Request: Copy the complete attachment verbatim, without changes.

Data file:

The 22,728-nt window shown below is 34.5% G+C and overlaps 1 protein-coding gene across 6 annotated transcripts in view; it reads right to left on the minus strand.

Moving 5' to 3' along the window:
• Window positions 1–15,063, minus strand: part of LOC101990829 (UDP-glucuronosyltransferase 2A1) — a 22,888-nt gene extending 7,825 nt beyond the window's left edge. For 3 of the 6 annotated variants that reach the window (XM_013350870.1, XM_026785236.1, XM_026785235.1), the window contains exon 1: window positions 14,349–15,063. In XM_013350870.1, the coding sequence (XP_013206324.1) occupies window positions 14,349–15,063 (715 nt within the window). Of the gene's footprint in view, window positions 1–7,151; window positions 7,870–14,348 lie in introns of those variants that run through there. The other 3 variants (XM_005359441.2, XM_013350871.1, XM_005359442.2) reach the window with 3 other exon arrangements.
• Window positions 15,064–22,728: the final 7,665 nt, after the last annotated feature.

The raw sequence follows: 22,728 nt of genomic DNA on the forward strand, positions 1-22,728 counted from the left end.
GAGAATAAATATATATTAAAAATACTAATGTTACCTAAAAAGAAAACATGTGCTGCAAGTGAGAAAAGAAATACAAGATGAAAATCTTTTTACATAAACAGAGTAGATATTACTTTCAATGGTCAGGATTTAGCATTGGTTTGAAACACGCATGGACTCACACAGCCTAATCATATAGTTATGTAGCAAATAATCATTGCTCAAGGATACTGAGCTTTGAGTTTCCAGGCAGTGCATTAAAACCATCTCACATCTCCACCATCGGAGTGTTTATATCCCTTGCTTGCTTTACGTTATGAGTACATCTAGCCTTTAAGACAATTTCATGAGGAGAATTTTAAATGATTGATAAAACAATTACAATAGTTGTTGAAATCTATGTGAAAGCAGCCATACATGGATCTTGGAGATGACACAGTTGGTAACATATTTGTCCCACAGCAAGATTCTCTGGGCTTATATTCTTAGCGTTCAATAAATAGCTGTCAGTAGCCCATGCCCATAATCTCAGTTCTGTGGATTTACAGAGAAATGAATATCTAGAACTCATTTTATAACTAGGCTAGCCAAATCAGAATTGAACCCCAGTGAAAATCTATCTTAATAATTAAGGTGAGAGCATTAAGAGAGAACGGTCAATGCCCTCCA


The 22,728-nt window shown below is 34.5% G+C and overlaps 1 protein-coding gene across 6 annotated transcripts in view; it reads right to left on the minus strand.

Moving 5' to 3' along the window:
• Window positions 1–15,063, minus strand: part of LOC101990829 (UDP-glucuronosyltransferase 2A1) — a 22,888-nt gene extending 7,825 nt beyond the window's left edge. For 3 of the 6 annotated variants that reach the window (XM_013350870.1, XM_026785236.1, XM_026785235.1), the window contains exon 1: window positions 14,349–15,063. In XM_013350870.1, the coding sequence (XP_013206324.1) occupies window positions 14,349–15,063 (715 nt within the window). Of the gene's footprint in view, window positions 1–7,151; window positions 7,870–14,348 lie in introns of those variants that run through there. The other 3 variants (XM_005359441.2, XM_013350871.1, XM_005359442.2) reach the window with 3 other exon arrangements.
• Window positions 15,064–22,728: the final 7,665 nt, after the last annotated feature.

The raw sequence follows: 22,728 nt of genomic DNA on the forward strand, positions 1-22,728 counted from the left end.
GAGAATAAATATATATTAAAAATACTAATGTTACCTAAAAAGAAAACATGTGCTGCAAGTGAGAAAAGAAATACAAGATGAAAATCTTTTTACATAAACAGAGTAGATATTACTTTCAATGGTCAGGATTTAGCATTGGTTTGAAACACGCATGGACTCACACAGCCTAATCATATAGTTATGTAGCAAATAATCATTGCTCAAGGATACTGAGCTTTGAGTTTCCAGGCAGTGCATTAAAACCATCTCACATCTCCACCATCGGAGTGTTTATATCCCTTGCTTGCTTTACGTTATGAGTACATCTAGCCTTTAAGACAATTTCATGAGGAGAATTTTAAATGATTGATAAAACAATTACAATAGTTGTTGAAATCTATGTGAAAGCAGCCATACATGGATCTTGGAGATGACACAGTTGGTAACATATTTGTCCCACAGCAAGATTCTCTGGGCTTATATTCTTAGCGTTCAATAAATAGCTGTCAGTAGCCCATGCCCATAATCTCAGTTCTGTGGATTTACAGAGAAATGAATATCTAGAACTCATTTTATAACTAGGCTAGCCAAATCAGAATTGAACCCCAGTGAAAATCTATCTTAATAATTAAGGTGAGAGCATTAAGAGAGAACGGTCAATGCCCTCCA